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Chemicals Used in "Bath Salts” Now Under Federal Control and Regulation
DEA Will Study Whether To Permanently Control Three Substances

WASHINGTON, D.C. – The United States Drug Enforcement Administration (DEA) today exercised its emergency scheduling authority to control three synthetic stimulants (Mephedrone, 3,4 methylenedioxypyrovalerone (MDPV) and Methylone) used to make products marketed as “bath salts” and “plant food”. Except as authorized by law, this action makes possessing and selling these chemicals, or the products that contain them, illegal in the United States. This emergency action was necessary to prevent an imminent threat to the public safety. The temporary scheduling action will remain in effect for at least one year while the DEA and the United States Department of Health and Human Services (DHHS) further study whether these chemicals should be permanently controlled.

The Final Order was published today in the Federal Register to alert the public to this action. These chemicals will be controlled for at least 12 months, with the possibility of a six month extension. They are designated as Schedule I substances, the most restrictive category under the Controlled Substances Act. Schedule I status is reserved for those substances with a high potential for abuse, no currently accepted use for treatment in the United States and a lack of accepted safety for use of the drug under medical supervision.

Over the past several months, there has been a growing use of, and interest in, synthetic stimulants sold under the guise of “bath salts” or “plant food”. Marketed under names such as “Ivory Wave”, “Purple Wave”, “Vanilla Sky” or “Bliss”, these products are comprised of a class of chemicals perceived as mimics of cocaine, LSD, MDMA, and/or methamphetamine. Users have reported impaired perception, reduced motor control, disorientation, extreme paranoia, and violent episodes. The long-term physical and psychological effects of use are unknown but potentially severe. These products have become increasingly popular, particularly among teens and young adults, and are sold at a variety of retail outlets, in head shops and over the Internet. However, they have not been approved by the FDA for human consumption or for medical use, and there is no oversight of the manufacturing process.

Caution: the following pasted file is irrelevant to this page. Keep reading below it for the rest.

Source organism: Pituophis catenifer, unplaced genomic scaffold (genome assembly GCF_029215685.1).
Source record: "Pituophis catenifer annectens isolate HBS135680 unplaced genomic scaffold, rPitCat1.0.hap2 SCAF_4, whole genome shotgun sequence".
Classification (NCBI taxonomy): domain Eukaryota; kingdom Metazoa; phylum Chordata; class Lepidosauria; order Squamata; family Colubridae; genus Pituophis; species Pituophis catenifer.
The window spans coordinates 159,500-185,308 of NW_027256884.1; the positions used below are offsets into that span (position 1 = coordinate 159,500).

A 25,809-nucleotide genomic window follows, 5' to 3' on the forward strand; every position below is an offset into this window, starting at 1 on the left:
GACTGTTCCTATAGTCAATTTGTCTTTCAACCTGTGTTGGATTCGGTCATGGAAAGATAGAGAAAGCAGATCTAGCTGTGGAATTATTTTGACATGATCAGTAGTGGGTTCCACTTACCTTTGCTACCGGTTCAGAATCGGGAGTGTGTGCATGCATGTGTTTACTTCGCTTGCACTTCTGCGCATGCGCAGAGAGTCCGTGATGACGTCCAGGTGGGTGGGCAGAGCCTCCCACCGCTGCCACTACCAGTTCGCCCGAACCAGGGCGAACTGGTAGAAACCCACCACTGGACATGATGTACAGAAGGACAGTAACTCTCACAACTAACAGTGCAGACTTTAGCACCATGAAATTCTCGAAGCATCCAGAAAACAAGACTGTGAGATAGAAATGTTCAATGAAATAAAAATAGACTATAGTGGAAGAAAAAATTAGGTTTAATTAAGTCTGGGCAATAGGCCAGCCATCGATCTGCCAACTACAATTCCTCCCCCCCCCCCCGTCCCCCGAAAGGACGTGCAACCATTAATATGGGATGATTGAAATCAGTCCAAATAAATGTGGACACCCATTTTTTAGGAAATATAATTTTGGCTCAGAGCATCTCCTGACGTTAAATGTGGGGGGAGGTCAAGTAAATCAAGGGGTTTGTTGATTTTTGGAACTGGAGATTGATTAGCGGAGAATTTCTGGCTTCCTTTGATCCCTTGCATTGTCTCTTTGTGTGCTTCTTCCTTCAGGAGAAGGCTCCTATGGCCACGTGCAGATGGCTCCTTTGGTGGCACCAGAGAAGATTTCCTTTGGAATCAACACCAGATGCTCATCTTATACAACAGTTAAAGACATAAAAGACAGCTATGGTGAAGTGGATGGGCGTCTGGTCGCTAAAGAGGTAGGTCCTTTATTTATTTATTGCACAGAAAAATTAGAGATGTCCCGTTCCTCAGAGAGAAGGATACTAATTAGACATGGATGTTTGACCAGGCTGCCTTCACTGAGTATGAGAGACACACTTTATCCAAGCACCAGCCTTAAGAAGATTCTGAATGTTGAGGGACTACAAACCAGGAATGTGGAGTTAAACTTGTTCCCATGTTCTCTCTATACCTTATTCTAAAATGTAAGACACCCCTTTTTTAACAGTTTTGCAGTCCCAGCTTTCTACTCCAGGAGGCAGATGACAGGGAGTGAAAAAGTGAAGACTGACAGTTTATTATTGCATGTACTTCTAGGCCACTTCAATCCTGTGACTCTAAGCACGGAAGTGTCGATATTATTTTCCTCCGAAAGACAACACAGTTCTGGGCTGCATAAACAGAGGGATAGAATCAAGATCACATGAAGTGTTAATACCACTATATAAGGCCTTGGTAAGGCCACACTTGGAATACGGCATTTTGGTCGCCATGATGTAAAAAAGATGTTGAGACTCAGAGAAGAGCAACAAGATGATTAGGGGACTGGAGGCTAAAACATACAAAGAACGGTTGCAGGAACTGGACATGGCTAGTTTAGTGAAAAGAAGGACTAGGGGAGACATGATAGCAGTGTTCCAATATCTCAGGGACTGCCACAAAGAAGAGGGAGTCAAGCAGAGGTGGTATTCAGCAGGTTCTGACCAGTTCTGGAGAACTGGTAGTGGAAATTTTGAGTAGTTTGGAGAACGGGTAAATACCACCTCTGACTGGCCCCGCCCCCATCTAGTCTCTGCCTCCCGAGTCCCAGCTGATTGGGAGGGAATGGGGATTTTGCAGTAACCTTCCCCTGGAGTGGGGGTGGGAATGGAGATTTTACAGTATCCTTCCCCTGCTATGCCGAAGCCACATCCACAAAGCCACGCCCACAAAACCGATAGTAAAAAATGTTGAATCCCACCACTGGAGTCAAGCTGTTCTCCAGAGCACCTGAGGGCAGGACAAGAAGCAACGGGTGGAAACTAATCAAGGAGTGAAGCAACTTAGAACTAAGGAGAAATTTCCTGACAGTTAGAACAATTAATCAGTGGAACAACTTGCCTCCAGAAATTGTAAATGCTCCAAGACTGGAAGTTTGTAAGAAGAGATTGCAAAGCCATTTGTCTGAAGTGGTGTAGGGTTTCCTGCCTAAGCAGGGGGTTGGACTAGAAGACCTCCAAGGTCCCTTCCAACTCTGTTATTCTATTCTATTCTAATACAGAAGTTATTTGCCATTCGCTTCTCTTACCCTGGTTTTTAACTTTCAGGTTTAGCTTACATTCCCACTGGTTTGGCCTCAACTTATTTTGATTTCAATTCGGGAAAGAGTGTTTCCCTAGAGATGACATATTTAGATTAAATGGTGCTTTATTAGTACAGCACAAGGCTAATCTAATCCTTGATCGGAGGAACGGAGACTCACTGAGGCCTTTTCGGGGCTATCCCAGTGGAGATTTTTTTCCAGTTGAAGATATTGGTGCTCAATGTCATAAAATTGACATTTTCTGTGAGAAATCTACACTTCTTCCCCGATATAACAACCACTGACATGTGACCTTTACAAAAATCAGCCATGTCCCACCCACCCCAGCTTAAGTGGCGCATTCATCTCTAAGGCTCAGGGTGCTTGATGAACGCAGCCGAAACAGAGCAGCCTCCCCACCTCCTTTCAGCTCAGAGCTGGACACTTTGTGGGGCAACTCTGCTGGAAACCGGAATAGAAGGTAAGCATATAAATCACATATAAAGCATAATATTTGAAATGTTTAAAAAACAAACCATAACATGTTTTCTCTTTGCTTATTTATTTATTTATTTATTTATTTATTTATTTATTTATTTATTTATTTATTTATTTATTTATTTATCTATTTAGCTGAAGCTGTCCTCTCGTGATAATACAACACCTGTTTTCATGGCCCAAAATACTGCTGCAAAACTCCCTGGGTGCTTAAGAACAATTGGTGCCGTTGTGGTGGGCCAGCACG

In the last six months, DEA has received an increasing number of reports from poison control centers, hospitals and law enforcement regarding products containing one or more of these chemicals. Thirty-seven states have already taken action to control or ban these or other synthetic stimulants. The Comprehensive Crime Control Act of 1984 amends the Controlled Substances Act (CSA) to allow the DEA Administrator to temporarily schedule an abused, harmful, non-medical substance in order to avoid an imminent hazard to public safety while the formal rule-making procedures described in the CSA are being conducted.

“This action demonstrates our commitment to keeping our streets safe from these and other new and emerging drugs that have decimated families, ruined lives, and caused havoc in communities across the country,” said DEA Administrator Michele M. Leonhart. “These chemicals pose a direct and significant threat, regardless of how they are marketed, and we will aggressively pursue those who attempt their manufacture and sale.”


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